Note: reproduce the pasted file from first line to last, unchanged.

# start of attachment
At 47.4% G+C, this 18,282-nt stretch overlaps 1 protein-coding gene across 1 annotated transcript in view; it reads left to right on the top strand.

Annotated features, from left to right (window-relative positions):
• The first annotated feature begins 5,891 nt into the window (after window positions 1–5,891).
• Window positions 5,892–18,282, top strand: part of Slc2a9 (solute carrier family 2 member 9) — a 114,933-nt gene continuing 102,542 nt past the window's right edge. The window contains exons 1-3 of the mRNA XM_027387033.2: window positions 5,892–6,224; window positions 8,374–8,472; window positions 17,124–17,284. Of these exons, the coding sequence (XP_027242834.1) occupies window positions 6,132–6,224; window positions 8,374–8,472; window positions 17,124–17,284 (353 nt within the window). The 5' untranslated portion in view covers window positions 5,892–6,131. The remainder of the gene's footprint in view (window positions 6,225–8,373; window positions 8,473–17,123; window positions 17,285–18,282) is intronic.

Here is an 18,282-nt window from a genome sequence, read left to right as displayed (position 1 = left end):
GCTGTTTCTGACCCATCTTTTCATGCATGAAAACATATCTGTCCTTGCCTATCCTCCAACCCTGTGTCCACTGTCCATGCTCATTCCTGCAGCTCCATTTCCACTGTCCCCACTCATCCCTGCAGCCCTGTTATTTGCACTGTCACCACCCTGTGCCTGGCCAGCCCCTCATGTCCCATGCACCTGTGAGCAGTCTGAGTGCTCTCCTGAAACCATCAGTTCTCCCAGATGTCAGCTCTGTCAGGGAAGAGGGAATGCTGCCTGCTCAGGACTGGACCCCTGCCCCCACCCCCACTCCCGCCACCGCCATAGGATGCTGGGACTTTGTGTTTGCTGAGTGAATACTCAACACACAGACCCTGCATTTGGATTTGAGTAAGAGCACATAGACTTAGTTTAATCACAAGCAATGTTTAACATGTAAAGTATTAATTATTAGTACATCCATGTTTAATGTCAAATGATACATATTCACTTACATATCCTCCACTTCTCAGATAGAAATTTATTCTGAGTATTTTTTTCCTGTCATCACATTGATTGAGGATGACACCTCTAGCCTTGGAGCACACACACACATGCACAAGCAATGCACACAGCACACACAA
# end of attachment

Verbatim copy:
At 47.4% G+C, this 18,282-nt stretch overlaps 1 protein-coding gene across 1 annotated transcript in view; it reads left to right on the top strand.

Annotated features, from left to right (window-relative positions):
• The first annotated feature begins 5,891 nt into the window (after window positions 1–5,891).
• Window positions 5,892–18,282, top strand: part of Slc2a9 (solute carrier family 2 member 9) — a 114,933-nt gene continuing 102,542 nt past the window's right edge. The window contains exons 1-3 of the mRNA XM_027387033.2: window positions 5,892–6,224; window positions 8,374–8,472; window positions 17,124–17,284. Of these exons, the coding sequence (XP_027242834.1) occupies window positions 6,132–6,224; window positions 8,374–8,472; window positions 17,124–17,284 (353 nt within the window). The 5' untranslated portion in view covers window positions 5,892–6,131. The remainder of the gene's footprint in view (window positions 6,225–8,373; window positions 8,473–17,123; window positions 17,285–18,282) is intronic.

Here is an 18,282-nt window from a genome sequence, read left to right as displayed (position 1 = left end):
GCTGTTTCTGACCCATCTTTTCATGCATGAAAACATATCTGTCCTTGCCTATCCTCCAACCCTGTGTCCACTGTCCATGCTCATTCCTGCAGCTCCATTTCCACTGTCCCCACTCATCCCTGCAGCCCTGTTATTTGCACTGTCACCACCCTGTGCCTGGCCAGCCCCTCATGTCCCATGCACCTGTGAGCAGTCTGAGTGCTCTCCTGAAACCATCAGTTCTCCCAGATGTCAGCTCTGTCAGGGAAGAGGGAATGCTGCCTGCTCAGGACTGGACCCCTGCCCCCACCCCCACTCCCGCCACCGCCATAGGATGCTGGGACTTTGTGTTTGCTGAGTGAATACTCAACACACAGACCCTGCATTTGGATTTGAGTAAGAGCACATAGACTTAGTTTAATCACAAGCAATGTTTAACATGTAAAGTATTAATTATTAGTACATCCATGTTTAATGTCAAATGATACATATTCACTTACATATCCTCCACTTCTCAGATAGAAATTTATTCTGAGTATTTTTTTCCTGTCATCACATTGATTGAGGATGACACCTCTAGCCTTGGAGCACACACACACATGCACAAGCAATGCACACAGCACACACAA